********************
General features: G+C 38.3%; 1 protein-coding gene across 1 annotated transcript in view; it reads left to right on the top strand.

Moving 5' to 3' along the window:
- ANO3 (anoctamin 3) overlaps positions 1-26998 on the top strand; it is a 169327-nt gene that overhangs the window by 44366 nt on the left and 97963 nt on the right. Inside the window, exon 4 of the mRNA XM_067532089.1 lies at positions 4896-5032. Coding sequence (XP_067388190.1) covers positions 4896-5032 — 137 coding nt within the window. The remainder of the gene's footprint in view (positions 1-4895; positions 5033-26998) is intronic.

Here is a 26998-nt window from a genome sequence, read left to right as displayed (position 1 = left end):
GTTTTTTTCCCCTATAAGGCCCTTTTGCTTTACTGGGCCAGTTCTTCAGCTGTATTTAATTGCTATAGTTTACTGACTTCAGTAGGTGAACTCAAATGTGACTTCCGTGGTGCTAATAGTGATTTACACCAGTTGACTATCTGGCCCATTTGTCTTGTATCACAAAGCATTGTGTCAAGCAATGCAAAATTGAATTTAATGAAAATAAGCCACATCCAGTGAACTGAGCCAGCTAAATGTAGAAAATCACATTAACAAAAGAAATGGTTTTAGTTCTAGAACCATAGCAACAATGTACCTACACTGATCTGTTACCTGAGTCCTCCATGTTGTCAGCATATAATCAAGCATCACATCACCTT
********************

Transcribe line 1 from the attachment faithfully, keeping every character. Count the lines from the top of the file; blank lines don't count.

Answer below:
General features: G+C 38.3%; 1 protein-coding gene across 1 annotated transcript in view; it reads left to right on the top strand.